Local government leaders have struggled through more than 10 years of austerity.
Signs of financial distress and services stripped back to the statutory minimum are today commonplace in towns and cities.
The Social Value Act was introduced in 2013, in an effort to help public sector organisations cope with these challenges and get more benefit from the buying power they do have.
The biggest pay off for communities was expected to come from the built environment.
With construction the sixth largest source of employment in the UK, accounting for seven per cent of GDP, the industry undoubtedly has the capacity to elicit societal benefits which extend far beyond bricks and mortar.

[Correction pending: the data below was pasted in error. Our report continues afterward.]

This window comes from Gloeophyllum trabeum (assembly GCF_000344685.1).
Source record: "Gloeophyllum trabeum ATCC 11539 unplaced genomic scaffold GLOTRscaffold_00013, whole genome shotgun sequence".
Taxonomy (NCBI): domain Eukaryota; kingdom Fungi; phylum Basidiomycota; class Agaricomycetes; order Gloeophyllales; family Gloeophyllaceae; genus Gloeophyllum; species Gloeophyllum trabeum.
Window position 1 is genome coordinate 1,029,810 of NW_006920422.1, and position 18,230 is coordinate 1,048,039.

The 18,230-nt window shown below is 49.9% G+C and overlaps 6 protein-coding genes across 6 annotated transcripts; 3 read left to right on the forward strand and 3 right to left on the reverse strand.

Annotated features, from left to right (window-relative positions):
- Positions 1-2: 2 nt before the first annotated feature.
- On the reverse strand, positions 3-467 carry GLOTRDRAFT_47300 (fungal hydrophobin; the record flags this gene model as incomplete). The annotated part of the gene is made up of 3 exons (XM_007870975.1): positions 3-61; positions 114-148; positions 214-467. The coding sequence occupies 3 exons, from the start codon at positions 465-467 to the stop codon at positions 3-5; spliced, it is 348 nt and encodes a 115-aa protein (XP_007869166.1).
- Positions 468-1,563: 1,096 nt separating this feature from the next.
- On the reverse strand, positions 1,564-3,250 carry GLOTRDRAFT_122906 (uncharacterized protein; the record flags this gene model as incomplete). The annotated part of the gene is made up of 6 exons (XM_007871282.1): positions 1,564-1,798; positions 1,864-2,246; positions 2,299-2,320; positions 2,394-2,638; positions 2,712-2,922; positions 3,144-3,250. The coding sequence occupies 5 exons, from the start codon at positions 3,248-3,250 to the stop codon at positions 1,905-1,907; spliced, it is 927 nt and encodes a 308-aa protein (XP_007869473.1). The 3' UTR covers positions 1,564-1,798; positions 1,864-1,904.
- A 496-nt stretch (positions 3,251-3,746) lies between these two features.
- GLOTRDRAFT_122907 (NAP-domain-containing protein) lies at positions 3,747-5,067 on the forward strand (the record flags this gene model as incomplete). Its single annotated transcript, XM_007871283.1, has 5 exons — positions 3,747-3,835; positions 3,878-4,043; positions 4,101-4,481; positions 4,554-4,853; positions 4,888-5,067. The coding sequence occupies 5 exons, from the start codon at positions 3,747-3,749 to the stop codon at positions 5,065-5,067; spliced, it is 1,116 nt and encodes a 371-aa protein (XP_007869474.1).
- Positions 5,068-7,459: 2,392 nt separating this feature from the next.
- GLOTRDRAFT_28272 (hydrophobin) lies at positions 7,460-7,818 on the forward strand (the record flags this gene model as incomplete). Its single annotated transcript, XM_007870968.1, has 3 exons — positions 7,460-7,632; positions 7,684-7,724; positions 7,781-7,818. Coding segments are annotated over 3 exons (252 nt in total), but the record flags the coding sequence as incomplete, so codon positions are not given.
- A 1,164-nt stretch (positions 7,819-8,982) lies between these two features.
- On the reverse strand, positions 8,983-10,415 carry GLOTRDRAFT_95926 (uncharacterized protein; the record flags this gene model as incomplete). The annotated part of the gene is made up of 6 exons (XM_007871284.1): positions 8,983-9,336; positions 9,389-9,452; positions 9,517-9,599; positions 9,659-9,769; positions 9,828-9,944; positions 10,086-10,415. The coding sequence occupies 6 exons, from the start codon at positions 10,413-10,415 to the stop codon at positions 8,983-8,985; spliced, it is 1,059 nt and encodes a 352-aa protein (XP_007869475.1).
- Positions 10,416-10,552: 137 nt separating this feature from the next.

But six years on, how effective has this mandate been?
How can we even define social value?
And are we at risk of missing important qualitative changes by attempting to quantify it?
These are some of the questions discussed in this podcast produced by Morgan Sindall Construction, Scape Group and Nottingham Trent University, which examines whether construction in the UK is truly delivering beyond cost.
The panel of experts debating this are:
- Dr. Ani Raiden, co-author of the recently published book ‘Social Value in Construction’ and senior lecturer at Nottingham Trent University